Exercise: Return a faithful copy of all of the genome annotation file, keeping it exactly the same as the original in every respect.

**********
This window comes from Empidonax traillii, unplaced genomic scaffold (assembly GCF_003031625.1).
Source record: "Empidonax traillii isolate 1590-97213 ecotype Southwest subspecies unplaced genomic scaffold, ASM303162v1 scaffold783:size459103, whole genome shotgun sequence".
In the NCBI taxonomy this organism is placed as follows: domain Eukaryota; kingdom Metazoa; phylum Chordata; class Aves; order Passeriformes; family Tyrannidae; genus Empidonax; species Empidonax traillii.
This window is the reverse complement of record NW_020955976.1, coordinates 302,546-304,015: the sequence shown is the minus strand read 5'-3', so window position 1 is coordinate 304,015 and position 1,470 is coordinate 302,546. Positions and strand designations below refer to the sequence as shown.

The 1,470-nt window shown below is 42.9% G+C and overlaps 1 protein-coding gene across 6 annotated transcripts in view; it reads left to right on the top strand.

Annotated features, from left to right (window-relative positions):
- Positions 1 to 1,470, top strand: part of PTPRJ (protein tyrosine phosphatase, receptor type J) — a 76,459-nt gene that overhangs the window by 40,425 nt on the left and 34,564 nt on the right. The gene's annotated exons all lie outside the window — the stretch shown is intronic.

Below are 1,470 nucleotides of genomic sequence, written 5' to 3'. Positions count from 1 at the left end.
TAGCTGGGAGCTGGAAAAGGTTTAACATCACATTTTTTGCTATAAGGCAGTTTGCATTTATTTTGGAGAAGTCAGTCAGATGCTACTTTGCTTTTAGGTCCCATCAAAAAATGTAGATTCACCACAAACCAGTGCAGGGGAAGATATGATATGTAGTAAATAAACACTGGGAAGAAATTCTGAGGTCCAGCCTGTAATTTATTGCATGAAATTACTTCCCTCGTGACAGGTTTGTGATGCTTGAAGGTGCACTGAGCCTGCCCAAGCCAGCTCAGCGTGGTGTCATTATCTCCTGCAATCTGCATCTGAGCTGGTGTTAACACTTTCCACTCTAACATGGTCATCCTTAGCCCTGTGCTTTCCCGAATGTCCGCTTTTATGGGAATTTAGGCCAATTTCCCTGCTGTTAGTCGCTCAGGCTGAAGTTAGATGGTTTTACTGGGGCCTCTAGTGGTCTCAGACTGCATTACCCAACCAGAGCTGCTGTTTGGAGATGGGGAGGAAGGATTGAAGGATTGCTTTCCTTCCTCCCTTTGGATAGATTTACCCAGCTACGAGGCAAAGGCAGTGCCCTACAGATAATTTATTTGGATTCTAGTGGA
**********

This window comes from Empidonax traillii, unplaced genomic scaffold (assembly GCF_003031625.1).
Source record: "Empidonax traillii isolate 1590-97213 ecotype Southwest subspecies unplaced genomic scaffold, ASM303162v1 scaffold783:size459103, whole genome shotgun sequence".
In the NCBI taxonomy this organism is placed as follows: domain Eukaryota; kingdom Metazoa; phylum Chordata; class Aves; order Passeriformes; family Tyrannidae; genus Empidonax; species Empidonax traillii.
This window is the reverse complement of record NW_020955976.1, coordinates 302,546-304,015: the sequence shown is the minus strand read 5'-3', so window position 1 is coordinate 304,015 and position 1,470 is coordinate 302,546. Positions and strand designations below refer to the sequence as shown.

The 1,470-nt window shown below is 42.9% G+C and overlaps 1 protein-coding gene across 6 annotated transcripts in view; it reads left to right on the top strand.

Annotated features, from left to right (window-relative positions):
- Positions 1 to 1,470, top strand: part of PTPRJ (protein tyrosine phosphatase, receptor type J) — a 76,459-nt gene that overhangs the window by 40,425 nt on the left and 34,564 nt on the right. The gene's annotated exons all lie outside the window — the stretch shown is intronic.

Below are 1,470 nucleotides of genomic sequence, written 5' to 3'. Positions count from 1 at the left end.
TAGCTGGGAGCTGGAAAAGGTTTAACATCACATTTTTTGCTATAAGGCAGTTTGCATTTATTTTGGAGAAGTCAGTCAGATGCTACTTTGCTTTTAGGTCCCATCAAAAAATGTAGATTCACCACAAACCAGTGCAGGGGAAGATATGATATGTAGTAAATAAACACTGGGAAGAAATTCTGAGGTCCAGCCTGTAATTTATTGCATGAAATTACTTCCCTCGTGACAGGTTTGTGATGCTTGAAGGTGCACTGAGCCTGCCCAAGCCAGCTCAGCGTGGTGTCATTATCTCCTGCAATCTGCATCTGAGCTGGTGTTAACACTTTCCACTCTAACATGGTCATCCTTAGCCCTGTGCTTTCCCGAATGTCCGCTTTTATGGGAATTTAGGCCAATTTCCCTGCTGTTAGTCGCTCAGGCTGAAGTTAGATGGTTTTACTGGGGCCTCTAGTGGTCTCAGACTGCATTACCCAACCAGAGCTGCTGTTTGGAGATGGGGAGGAAGGATTGAAGGATTGCTTTCCTTCCTCCCTTTGGATAGATTTACCCAGCTACGAGGCAAAGGCAGTGCCCTACAGATAATTTATTTGGATTCTAGTGGA